Artistic Community:

Inukjuak, QC

Date of Birth:

Artists may have multiple birth years listed as a result of when and where they were born. For example, an artist born in the early twentieth century in a camp outside of a community centre may not know/have known their exact date of birth and identified different years.


Date of Death:

Artists may have multiple dates of death listed as a result of when and where they passed away. Similar to date of birth, an artist may have passed away outside of a community centre or in another community resulting in different dates being recorded.




Living in a camp located 40 kilometres south of Inukjuak, QC, Eli Weetaluktuk and his two brothers began creating stone carvings in the early 1950s after the Hudson’s Bay Company post in Inukjuak started purchasing sculptures for export to southern markets. As hunters, Weetaluktuk and his siblings harvested walrus, making use of the ivory in what is largely considered some of the earliest examples of ivory inlay in Inuit sculpture. This experimentation extended to other innovative materials as well, such as melted phonograph records, used by the artist to adorn his sculptures with tunniit and other patterning. Weetaluktuk work is included in the collections of the National Gallery of Canada, the Winnipeg Art Gallery in Manitoba and Carleton University Art Gallery in Ottawa, ON, among many others.View Long Biography and Citations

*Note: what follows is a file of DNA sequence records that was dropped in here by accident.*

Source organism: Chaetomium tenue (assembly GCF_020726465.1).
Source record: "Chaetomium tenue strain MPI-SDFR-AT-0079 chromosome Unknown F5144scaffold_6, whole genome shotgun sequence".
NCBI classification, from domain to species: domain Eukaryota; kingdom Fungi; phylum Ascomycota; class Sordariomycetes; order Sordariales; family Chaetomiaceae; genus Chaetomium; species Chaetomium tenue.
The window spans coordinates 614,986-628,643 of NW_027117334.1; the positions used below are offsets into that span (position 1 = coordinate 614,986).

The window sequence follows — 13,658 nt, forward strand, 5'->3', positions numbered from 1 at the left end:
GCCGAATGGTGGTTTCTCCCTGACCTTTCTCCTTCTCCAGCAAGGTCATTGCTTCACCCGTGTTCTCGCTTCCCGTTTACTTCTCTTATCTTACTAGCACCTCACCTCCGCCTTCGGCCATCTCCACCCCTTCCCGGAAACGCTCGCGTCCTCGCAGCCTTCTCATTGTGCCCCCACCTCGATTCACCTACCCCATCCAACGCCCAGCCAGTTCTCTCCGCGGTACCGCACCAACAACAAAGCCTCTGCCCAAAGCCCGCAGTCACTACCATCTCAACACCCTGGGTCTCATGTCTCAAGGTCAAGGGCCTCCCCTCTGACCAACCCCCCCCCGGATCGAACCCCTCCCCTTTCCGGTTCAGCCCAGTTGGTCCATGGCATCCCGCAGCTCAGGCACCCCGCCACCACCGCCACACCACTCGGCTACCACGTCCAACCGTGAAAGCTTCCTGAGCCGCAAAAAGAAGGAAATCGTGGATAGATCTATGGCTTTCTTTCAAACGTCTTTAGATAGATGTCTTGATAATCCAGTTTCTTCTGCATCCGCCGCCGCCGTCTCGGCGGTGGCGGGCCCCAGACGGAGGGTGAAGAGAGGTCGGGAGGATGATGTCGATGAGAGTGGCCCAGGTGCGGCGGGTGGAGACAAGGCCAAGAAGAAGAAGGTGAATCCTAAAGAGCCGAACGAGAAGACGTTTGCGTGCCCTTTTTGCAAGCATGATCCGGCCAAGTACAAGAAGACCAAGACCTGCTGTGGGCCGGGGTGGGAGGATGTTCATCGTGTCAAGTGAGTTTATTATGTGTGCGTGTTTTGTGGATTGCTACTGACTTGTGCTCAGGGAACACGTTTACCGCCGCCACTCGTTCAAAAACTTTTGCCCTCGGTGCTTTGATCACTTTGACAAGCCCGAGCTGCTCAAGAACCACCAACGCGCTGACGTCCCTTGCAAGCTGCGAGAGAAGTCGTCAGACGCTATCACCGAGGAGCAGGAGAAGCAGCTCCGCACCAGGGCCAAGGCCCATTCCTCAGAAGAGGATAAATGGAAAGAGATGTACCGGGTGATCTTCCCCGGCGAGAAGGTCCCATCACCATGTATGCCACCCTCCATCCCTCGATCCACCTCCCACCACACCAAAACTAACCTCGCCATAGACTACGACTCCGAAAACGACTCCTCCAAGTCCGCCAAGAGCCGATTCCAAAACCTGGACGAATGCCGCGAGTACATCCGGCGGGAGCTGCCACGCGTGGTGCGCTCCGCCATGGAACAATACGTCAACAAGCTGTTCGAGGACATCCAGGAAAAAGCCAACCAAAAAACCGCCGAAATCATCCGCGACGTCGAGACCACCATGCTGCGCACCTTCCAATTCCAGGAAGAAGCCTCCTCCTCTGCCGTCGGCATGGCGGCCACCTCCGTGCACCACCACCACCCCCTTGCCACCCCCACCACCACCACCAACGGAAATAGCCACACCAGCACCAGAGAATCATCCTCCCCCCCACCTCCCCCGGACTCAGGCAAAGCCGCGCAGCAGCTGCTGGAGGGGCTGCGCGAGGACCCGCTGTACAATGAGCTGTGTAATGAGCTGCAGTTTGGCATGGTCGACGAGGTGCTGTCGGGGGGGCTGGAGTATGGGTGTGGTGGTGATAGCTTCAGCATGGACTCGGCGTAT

Public Collections

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Collection Location
Carleton University Art Gallery Ottawa, ON, Canada
National Gallery of Canada Ottawa, ON, Canada
Winnipeg Art Gallery Winnipeg, MB, Canada

Edit History

April 11, 2019 Profile edited by Arnaud Lescure
November 15, 2018 Profile added by Danielle Printup